Mike Redmond

Braves suspected Marlins were stealing signs during three-game sweep in Miami


Miami just swept a three-game home series against Atlanta and afterward several Braves players and manager Fredi Gonzalez all but accused the Marlins of stealing signs.

Carroll Rogers of the Atlanta Journal Constitution reports that Gonzalez changed the team’s signs five times during Wednesday’s game alone and “the Braves went so far as to look at the sculpture in left center field, wondering if there was somebody hiding in there with a camera.”

Someone hiding in the Home Run Sculpture and relaying opposing team’s signs to the Marlins would be a spectacular story, but ultimately the Braves found nothing out of the ordinary in any of their searches. They did, however, continue to cite the Marlins’ extreme home/road splits when discussing the issue with the media.

One of the biggest supposed red flags from the Braves’ point of view is that the Marlins knocked around Aaron Harang after being shut down by him in a start last week, but realistically it’s the being shut down by Aaron Harang part that should raise more eyebrows. He’s a 36-year-old with a 4.91 ERA in 32 starts since the beginning of last season.

When asked about the sign-stealing accusations, Marlins manager Mike Redmond told Clark Spencer of the Miami Herald:

Just give us a little credit. I mean, we’re out there playing the game the right way. Guys are battling and competing. That’s how we’re winning ballgames. Actually, I don’t even think much about it because my focus is on our guys and my team and what we’re doing. We just played a great three-game series and I’m not going to let anything diminish that.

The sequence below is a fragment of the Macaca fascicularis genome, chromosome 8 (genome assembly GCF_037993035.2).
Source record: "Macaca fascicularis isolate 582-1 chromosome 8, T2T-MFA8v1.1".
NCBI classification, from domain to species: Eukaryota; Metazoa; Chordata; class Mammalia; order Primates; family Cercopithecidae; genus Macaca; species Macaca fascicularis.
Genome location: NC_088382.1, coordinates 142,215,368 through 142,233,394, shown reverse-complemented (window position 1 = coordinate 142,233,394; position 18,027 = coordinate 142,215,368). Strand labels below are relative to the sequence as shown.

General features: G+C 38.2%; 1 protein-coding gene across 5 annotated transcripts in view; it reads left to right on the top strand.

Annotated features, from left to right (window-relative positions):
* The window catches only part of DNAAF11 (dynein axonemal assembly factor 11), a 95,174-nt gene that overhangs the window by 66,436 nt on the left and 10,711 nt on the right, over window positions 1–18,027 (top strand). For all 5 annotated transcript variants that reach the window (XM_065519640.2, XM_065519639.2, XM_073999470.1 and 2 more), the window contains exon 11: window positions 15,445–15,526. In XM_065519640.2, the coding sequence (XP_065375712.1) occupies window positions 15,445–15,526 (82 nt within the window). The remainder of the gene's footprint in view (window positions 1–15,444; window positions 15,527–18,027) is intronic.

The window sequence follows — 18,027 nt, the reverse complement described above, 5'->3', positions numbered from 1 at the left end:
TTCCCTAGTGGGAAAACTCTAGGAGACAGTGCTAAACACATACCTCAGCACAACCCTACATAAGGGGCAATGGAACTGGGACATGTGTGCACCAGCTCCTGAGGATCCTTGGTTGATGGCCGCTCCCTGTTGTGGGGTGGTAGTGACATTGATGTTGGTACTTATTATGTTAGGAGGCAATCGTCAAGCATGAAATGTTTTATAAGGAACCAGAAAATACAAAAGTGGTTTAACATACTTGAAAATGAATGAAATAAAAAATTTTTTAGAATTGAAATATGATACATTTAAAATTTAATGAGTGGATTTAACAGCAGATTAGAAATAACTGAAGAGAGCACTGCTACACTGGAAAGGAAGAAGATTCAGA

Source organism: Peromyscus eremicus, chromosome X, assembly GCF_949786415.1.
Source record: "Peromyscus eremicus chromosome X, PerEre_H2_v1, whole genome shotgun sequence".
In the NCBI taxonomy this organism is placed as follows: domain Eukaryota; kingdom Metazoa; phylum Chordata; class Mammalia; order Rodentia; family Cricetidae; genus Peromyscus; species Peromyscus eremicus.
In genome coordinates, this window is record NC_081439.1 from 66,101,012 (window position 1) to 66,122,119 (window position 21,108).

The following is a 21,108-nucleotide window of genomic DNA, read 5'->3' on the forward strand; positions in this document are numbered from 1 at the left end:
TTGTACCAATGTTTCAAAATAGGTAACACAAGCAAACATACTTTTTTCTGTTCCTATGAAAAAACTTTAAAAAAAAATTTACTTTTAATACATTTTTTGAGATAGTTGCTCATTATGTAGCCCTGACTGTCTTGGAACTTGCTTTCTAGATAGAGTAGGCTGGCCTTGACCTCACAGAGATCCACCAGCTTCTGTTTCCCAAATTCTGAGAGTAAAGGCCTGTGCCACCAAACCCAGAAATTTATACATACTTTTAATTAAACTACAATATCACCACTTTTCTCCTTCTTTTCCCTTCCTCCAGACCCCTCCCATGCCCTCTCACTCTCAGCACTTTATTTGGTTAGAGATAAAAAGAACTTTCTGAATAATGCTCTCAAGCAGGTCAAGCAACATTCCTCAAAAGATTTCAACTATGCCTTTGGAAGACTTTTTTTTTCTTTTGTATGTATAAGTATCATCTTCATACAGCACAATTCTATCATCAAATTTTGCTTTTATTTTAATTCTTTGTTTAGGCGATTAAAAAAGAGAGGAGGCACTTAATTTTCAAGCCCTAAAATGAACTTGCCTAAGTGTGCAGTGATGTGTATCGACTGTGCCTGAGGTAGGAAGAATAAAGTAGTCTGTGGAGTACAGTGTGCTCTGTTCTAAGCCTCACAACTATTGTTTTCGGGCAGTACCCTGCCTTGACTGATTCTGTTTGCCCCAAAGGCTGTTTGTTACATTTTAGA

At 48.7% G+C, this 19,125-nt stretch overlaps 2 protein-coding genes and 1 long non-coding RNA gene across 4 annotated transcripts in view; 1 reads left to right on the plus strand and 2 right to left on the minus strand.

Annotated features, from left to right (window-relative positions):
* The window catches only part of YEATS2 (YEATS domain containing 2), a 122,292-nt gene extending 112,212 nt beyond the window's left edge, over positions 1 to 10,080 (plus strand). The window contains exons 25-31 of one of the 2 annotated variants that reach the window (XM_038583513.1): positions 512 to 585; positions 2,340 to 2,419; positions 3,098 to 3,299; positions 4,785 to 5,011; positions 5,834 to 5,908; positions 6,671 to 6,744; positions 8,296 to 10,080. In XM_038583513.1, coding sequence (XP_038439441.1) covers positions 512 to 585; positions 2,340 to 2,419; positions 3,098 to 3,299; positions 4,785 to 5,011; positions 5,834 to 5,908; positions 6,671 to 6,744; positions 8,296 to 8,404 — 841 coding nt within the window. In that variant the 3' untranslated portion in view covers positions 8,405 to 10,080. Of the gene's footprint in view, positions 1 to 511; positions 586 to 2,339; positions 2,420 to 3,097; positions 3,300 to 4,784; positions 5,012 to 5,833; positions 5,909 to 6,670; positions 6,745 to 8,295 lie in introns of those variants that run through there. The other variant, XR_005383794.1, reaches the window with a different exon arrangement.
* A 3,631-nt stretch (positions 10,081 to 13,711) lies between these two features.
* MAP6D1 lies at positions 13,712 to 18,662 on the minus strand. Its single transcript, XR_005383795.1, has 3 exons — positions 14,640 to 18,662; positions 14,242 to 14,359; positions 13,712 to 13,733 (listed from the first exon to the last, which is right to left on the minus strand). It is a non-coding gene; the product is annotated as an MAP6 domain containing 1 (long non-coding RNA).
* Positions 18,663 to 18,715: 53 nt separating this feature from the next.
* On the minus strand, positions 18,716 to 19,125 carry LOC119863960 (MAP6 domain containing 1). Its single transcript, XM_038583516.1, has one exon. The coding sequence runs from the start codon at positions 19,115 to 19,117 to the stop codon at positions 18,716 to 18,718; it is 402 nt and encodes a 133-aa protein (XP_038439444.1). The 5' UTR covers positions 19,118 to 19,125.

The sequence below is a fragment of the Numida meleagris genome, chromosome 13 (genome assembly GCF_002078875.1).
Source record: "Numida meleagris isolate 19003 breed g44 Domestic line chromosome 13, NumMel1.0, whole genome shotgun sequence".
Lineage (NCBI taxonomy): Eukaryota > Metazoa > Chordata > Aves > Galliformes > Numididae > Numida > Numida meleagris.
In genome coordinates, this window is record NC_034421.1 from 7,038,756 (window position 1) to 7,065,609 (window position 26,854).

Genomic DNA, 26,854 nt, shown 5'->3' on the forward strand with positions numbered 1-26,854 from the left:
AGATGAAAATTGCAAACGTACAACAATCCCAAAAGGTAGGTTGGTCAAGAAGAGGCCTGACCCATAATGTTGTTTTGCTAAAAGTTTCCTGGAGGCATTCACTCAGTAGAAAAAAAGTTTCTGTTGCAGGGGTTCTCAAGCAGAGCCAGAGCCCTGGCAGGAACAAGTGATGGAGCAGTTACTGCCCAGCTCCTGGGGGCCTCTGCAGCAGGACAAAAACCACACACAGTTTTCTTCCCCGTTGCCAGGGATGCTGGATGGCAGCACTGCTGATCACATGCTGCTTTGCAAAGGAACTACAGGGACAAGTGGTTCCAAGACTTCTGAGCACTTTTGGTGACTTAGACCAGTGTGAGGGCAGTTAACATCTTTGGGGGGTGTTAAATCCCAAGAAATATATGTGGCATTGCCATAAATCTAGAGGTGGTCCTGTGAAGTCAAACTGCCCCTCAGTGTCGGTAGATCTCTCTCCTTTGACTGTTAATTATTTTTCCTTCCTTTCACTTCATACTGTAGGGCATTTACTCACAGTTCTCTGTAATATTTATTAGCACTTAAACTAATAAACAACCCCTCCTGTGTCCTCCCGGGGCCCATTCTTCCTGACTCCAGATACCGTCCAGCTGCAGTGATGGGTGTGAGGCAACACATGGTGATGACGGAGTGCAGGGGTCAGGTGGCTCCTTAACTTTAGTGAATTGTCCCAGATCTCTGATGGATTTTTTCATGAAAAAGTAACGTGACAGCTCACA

And here’s what Marlins infielder Casey McGehee said:

I’m not going to say it’s never happened in the history of the game before, but we’re not splitting any atoms, let’s put it that way.

Harang, of course, had a different take:

It was baffling, like, where were these guys last week? They were way too comfortable. It seemed like they were all hitting like Ted Williams.

Or, it was like they were all facing Aaron Harang.

Whatever the case, it should be fun when the Marlins and Braves next play beginning May 30 … in Miami.

Kyle Schwarber is on a private plane en route to Cleveland

PHOENIX, AZ - APRIL 07:  Kyle Schwarber #12 of the Chicago Cubs bats against the Arizona Diamondbacks during the MLB game at Chase Field on April 7, 2016 in Phoenix, Arizona.  (Photo by Christian Petersen/Getty Images)
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This is happening, people.

Earlier we heard Joe Maddon being non-committal about Kyle Schwarber joining the Cubs for the World Series. Now it seems pretty clear that the Cubs are committal indeed: Jon Morosi reports that Schwarber is en route to Cleveland from Arizona on a private jet and that he’s expected to DH in Game 1 tomorrow night.

Schwarber hasn’t played in a game that counted since April 7. His potent bat is could be a windfall for a Cubs team that didn’t have a game-changing option at DH in the American League park.

Schwarber lost the whole season due to a knee injury, but he hit .246/.355/.487 with 16 homers and 43 RBI in 69 games as a rookie in 2015. His big coming out party was in the playoffs, however, when he hit three homers in five postseason games while going 7-for-13 with two walks in five games.

Carlos Santana in left field? Sure, OK.

CLEVELAND, OH - OCTOBER 15:  Carlos Santana #41 of the Cleveland Indians celebrates after hitting a home run in the second inning against J.A. Happ #33 of the Toronto Blue Jays during game two of the American League Championship Series at Progressive Field on October 15, 2016 in Cleveland, Ohio.  (Photo by Maddie Meyer/Getty Images)
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Paul Hoynes of the Cleveland Plain Dealer reports that Indians First Baseman/DH Carlos Santana shagged some flyballs in left field during the Indians’ workout today.

Sure, why not? Santana has played one game in the outfield in his major league career and that was over four years ago, but the Indians will have to play in Chicago without the DH, meaning either losing Santana’s bat or that of Mike Napoli.

It would be up to Terry Francona to decide if that happens, but ultimately I don’t think he’ll make it real and, rather, will just forget about it, because Santana’s defense out there would in no way be smooth.

I’m sorry. I’m sick today and I’m on a lot of cold medicine.